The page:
But it was the dream final for bringing together the most played-out rivalry in tennis history, a remarkable 47th match between two of the most decorated players ever to pick up a racket, Novak Djokovic and Rafael Nadal. What’s more, they stood at 23 wins apiece, 62 sets to 61.
The head-to-head, though, belied the current state-of-play between the two top seeds. The world No1 by a country mile, Djokovic, is the dominant force in tennis, a position encapsulated in the 12 months since he last played in Doha.
A year ago, he lost in the quarter-finals to Ivo Karlovic, and has not fallen short of a final since, claiming 11 titles from 15 finals—with all but one 500 title being at Masters or Grand Slam level. He ended 2015 as No1 for the fourth time in five years, and with almost twice as many points as the second player, and took his record against top-10 opponents to 44-6 since the 2014 French Open.
Nadal, on the other hand, has been working his way back from a dip in 2015 following injury and illness at the end of 2014. He won three titles from six finals through the year, but none at Masters or Grand Slam level.
And as Djokovic has risen to the top of tennis, Nadal has struggled to keep pace with him. In the last five years, Djokovic has won 16 from 23, and eight of the last nine of their matches. Nadal has not won a set in their last four matches, even at his former strongholds, Roland Garros and Monte Carlo.
So Nadal knew only too well that he had a fight on his hands in this his 99th final, and that was without looking at his hard-court title run. For Nadal had not won a title on this surface in 18 tournaments since winning in Doha two years ago.
That aside, Nadal’s gradual rise back to No5 in the world, and a clutch of wins over fellow top-10 players—he beat Andy Murray, Stan Wawrinka and David Ferrer before losing to Djokovic at the World Tour Finals—set up this final to be an early yardstick of his level against the very best.
And if most critics picked Djokovic to win the title, few probably expected such a one-sided contest as this became, particularly after the Serb admitted in press that he had a slight problem in his serving arm. But so it would be.
Djokovic took a few rallies to warm up—the first game comprised 10 points—and Nadal grabbed the initiative against the Serb’s serve to bring up an immediate break point. Djokovic responded by coming forward himself, and held.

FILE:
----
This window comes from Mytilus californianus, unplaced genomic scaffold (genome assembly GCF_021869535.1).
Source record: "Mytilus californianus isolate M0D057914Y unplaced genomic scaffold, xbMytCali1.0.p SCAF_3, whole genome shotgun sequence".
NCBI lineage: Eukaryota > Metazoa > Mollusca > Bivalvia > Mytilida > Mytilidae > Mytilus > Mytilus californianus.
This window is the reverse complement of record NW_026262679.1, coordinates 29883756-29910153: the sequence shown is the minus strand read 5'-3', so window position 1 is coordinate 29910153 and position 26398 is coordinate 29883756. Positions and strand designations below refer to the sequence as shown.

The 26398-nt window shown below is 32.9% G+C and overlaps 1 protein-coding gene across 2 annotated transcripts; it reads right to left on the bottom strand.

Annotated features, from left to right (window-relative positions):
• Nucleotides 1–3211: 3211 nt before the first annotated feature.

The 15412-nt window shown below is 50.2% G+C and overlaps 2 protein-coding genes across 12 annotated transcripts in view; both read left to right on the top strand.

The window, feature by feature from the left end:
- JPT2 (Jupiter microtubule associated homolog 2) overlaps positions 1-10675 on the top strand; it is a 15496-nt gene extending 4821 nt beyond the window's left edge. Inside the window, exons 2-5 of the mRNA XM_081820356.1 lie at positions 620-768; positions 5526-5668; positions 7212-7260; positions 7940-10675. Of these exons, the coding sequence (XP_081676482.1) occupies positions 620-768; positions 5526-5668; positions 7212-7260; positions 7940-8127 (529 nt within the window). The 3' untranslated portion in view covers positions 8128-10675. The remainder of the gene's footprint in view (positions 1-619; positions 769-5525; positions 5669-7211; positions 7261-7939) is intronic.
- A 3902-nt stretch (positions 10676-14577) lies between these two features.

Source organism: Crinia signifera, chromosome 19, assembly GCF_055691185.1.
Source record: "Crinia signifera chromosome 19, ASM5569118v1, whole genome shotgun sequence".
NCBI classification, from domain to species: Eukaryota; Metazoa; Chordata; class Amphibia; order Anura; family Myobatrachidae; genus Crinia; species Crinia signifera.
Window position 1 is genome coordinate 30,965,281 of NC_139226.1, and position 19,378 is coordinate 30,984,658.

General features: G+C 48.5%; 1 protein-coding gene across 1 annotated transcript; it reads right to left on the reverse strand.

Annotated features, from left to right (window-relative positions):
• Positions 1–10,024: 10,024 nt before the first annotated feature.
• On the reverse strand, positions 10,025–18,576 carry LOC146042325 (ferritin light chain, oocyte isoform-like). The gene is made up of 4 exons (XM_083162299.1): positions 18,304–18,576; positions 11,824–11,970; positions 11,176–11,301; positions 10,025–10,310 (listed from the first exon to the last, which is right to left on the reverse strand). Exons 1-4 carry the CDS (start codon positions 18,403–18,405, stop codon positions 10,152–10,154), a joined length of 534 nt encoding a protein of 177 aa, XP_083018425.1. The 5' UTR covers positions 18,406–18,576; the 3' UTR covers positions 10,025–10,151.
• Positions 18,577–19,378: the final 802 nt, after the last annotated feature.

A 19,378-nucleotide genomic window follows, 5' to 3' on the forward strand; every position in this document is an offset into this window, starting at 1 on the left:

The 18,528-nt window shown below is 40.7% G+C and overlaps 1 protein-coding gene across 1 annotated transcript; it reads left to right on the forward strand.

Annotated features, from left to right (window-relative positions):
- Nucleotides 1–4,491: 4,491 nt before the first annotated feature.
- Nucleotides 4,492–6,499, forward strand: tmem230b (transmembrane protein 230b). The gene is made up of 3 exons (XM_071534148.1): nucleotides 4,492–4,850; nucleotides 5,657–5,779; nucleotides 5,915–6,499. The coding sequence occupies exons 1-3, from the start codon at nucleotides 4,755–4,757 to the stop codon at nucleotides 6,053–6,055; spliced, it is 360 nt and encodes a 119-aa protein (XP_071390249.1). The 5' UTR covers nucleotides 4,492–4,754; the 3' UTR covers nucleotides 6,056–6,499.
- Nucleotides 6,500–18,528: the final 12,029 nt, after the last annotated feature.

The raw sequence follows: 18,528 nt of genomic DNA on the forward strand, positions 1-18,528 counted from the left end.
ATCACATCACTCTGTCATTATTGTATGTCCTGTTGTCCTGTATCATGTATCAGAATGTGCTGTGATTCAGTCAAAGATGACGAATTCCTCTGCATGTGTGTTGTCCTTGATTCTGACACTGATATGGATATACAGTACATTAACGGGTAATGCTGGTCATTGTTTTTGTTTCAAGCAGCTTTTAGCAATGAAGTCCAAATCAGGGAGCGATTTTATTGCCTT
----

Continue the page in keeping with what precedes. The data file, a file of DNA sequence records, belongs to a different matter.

The Serb then pressed on with a 19-shot rally on Nadal’s serve to go 0-30, and a drop-shot beat Nadal for three break points. Djokovic grabbed the 2-0 lead on the back of his eighth point in the last 10 played.
There seemed little problem with the Serb’s serve either, as he went 3-0 with his fourth ace. Nadal did finally hold with the help of a net-cord, but Djokovic was slipping into his dangerous rhythm of relentless depth and angle from the baseline. He outpaced Nadal on both forehand and backhand wings, cranking up winners that, at times, left the Spaniard rooted to the spot. A 13th winner cross-court off the backhand broke again, and Djokovic served out the set, 6-1, with a fourth ace in just 31 minutes.
The world No1 did not relent, producing near-flawless tennis that pinned Nadal back and forced uncharacteristic forehand errors. Djokovic broke in the first game and held with ease for 2-0.
By now, the Serb had won 22 points from 31 at the baseline, so little wonder that the packed Doha arena roared their approval for a swinging serve-and-volley winning play from Nadal to hold.
By now, Djokovic was already up to 22 winners to Nadal’s nine, and had made only eight unforced errors. Even his reflexes seemed flawless—he lunged to reach a Nadal forehand drive for a put-away pass, and went on to break Nadal again with a bruising baseline rally that made the super-fit Spaniard look leaden-footed.
Djokovic served for 5-1 with a serve-and-double-volley winner, and Nadal’s hold simply put off the inevitable, a 6-2 victory for Djokovic of extraordinary and relentless accuracy in 73 minutes, 30 winners to only 13 unforced errors.
It takes the world No1 into the lead in this rivalry for the first time, 24-23, and his 60th title takes him into a special club the includes only the elite in this sport, with the likes of Jimmy Connors, Bjorn Borg, Roger Federer and, of course, Nadal.
Djokovic admitted: “Every time we play, there is a lot at stake, it is always a great challenge. Both of us go through a lot of emotions before the match.
“I played pretty much perfect tennis to day. I managed to get every shot the way I wanted it, the way I imagined it before the match. Obviously easier said than done but the way I played today gives me confidence and satisfaction playing against Rafa, a great feeling.”
This time last year, Djokovic bounced back from his Doha loss to begin that all-conquering season with a fifth Australian Open title. In truth, with tennis like he produced in this match, it is hard to see how he can fail to win a sixth.